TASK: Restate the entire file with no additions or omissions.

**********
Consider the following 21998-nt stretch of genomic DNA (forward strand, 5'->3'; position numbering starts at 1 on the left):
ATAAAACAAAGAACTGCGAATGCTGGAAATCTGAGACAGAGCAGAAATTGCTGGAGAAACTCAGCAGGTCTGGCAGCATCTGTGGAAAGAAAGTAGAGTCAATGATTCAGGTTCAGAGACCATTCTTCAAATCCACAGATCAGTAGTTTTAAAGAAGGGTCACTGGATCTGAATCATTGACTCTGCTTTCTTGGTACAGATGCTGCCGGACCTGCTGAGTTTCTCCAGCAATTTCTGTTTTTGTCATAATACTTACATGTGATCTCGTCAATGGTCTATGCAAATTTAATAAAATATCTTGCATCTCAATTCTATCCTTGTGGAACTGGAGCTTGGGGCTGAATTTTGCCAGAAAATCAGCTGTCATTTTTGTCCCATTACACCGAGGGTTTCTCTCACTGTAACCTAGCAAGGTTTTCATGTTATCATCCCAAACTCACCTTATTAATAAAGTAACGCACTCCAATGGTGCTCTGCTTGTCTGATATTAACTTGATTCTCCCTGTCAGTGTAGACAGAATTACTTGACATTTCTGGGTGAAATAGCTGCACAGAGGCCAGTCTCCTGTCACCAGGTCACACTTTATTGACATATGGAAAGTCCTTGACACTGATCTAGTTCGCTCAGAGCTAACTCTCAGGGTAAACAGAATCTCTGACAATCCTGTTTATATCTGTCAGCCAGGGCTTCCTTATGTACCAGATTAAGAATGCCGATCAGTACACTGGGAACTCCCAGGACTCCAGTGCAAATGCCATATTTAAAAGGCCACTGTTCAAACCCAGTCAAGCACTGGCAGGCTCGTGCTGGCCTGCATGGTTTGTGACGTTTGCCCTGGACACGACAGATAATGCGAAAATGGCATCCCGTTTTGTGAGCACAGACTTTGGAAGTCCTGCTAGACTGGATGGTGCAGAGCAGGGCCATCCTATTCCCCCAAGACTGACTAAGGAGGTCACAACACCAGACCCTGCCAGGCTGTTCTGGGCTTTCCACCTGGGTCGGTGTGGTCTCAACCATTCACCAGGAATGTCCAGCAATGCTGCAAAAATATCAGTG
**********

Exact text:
Consider the following 21998-nt stretch of genomic DNA (forward strand, 5'->3'; position numbering starts at 1 on the left):
ATAAAACAAAGAACTGCGAATGCTGGAAATCTGAGACAGAGCAGAAATTGCTGGAGAAACTCAGCAGGTCTGGCAGCATCTGTGGAAAGAAAGTAGAGTCAATGATTCAGGTTCAGAGACCATTCTTCAAATCCACAGATCAGTAGTTTTAAAGAAGGGTCACTGGATCTGAATCATTGACTCTGCTTTCTTGGTACAGATGCTGCCGGACCTGCTGAGTTTCTCCAGCAATTTCTGTTTTTGTCATAATACTTACATGTGATCTCGTCAATGGTCTATGCAAATTTAATAAAATATCTTGCATCTCAATTCTATCCTTGTGGAACTGGAGCTTGGGGCTGAATTTTGCCAGAAAATCAGCTGTCATTTTTGTCCCATTACACCGAGGGTTTCTCTCACTGTAACCTAGCAAGGTTTTCATGTTATCATCCCAAACTCACCTTATTAATAAAGTAACGCACTCCAATGGTGCTCTGCTTGTCTGATATTAACTTGATTCTCCCTGTCAGTGTAGACAGAATTACTTGACATTTCTGGGTGAAATAGCTGCACAGAGGCCAGTCTCCTGTCACCAGGTCACACTTTATTGACATATGGAAAGTCCTTGACACTGATCTAGTTCGCTCAGAGCTAACTCTCAGGGTAAACAGAATCTCTGACAATCCTGTTTATATCTGTCAGCCAGGGCTTCCTTATGTACCAGATTAAGAATGCCGATCAGTACACTGGGAACTCCCAGGACTCCAGTGCAAATGCCATATTTAAAAGGCCACTGTTCAAACCCAGTCAAGCACTGGCAGGCTCGTGCTGGCCTGCATGGTTTGTGACGTTTGCCCTGGACACGACAGATAATGCGAAAATGGCATCCCGTTTTGTGAGCACAGACTTTGGAAGTCCTGCTAGACTGGATGGTGCAGAGCAGGGCCATCCTATTCCCCCAAGACTGACTAAGGAGGTCACAACACCAGACCCTGCCAGGCTGTTCTGGGCTTTCCACCTGGGTCGGTGTGGTCTCAACCATTCACCAGGAATGTCCAGCAATGCTGCAAAAATATCAGTG